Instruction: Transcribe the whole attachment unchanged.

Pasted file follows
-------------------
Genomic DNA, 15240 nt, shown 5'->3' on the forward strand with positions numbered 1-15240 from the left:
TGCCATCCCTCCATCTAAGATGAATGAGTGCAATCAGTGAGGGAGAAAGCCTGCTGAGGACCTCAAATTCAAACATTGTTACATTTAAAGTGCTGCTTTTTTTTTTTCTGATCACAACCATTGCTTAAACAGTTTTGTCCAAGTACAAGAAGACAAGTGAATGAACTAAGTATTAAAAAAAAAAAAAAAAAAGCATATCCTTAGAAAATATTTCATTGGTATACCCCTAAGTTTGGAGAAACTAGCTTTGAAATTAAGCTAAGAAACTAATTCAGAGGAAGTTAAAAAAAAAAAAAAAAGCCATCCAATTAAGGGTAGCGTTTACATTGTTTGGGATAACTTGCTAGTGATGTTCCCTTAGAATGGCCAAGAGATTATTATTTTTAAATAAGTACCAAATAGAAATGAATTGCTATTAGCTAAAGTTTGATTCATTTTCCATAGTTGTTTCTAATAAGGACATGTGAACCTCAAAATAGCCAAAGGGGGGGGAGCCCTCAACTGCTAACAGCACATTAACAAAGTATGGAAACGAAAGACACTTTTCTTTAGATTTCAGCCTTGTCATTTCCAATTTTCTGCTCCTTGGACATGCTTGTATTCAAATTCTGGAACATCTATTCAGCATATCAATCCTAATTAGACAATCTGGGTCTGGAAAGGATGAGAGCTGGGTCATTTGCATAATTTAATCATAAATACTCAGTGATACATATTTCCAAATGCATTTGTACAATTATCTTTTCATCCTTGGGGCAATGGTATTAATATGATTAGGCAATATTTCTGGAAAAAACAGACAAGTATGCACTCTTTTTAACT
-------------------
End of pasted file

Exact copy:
Genomic DNA, 15240 nt, shown 5'->3' on the forward strand with positions numbered 1-15240 from the left:
TGCCATCCCTCCATCTAAGATGAATGAGTGCAATCAGTGAGGGAGAAAGCCTGCTGAGGACCTCAAATTCAAACATTGTTACATTTAAAGTGCTGCTTTTTTTTTTTCTGATCACAACCATTGCTTAAACAGTTTTGTCCAAGTACAAGAAGACAAGTGAATGAACTAAGTATTAAAAAAAAAAAAAAAAAAGCATATCCTTAGAAAATATTTCATTGGTATACCCCTAAGTTTGGAGAAACTAGCTTTGAAATTAAGCTAAGAAACTAATTCAGAGGAAGTTAAAAAAAAAAAAAAAAGCCATCCAATTAAGGGTAGCGTTTACATTGTTTGGGATAACTTGCTAGTGATGTTCCCTTAGAATGGCCAAGAGATTATTATTTTTAAATAAGTACCAAATAGAAATGAATTGCTATTAGCTAAAGTTTGATTCATTTTCCATAGTTGTTTCTAATAAGGACATGTGAACCTCAAAATAGCCAAAGGGGGGGGAGCCCTCAACTGCTAACAGCACATTAACAAAGTATGGAAACGAAAGACACTTTTCTTTAGATTTCAGCCTTGTCATTTCCAATTTTCTGCTCCTTGGACATGCTTGTATTCAAATTCTGGAACATCTATTCAGCATATCAATCCTAATTAGACAATCTGGGTCTGGAAAGGATGAGAGCTGGGTCATTTGCATAATTTAATCATAAATACTCAGTGATACATATTTCCAAATGCATTTGTACAATTATCTTTTCATCCTTGGGGCAATGGTATTAATATGATTAGGCAATATTTCTGGAAAAAACAGACAAGTATGCACTCTTTTTAACT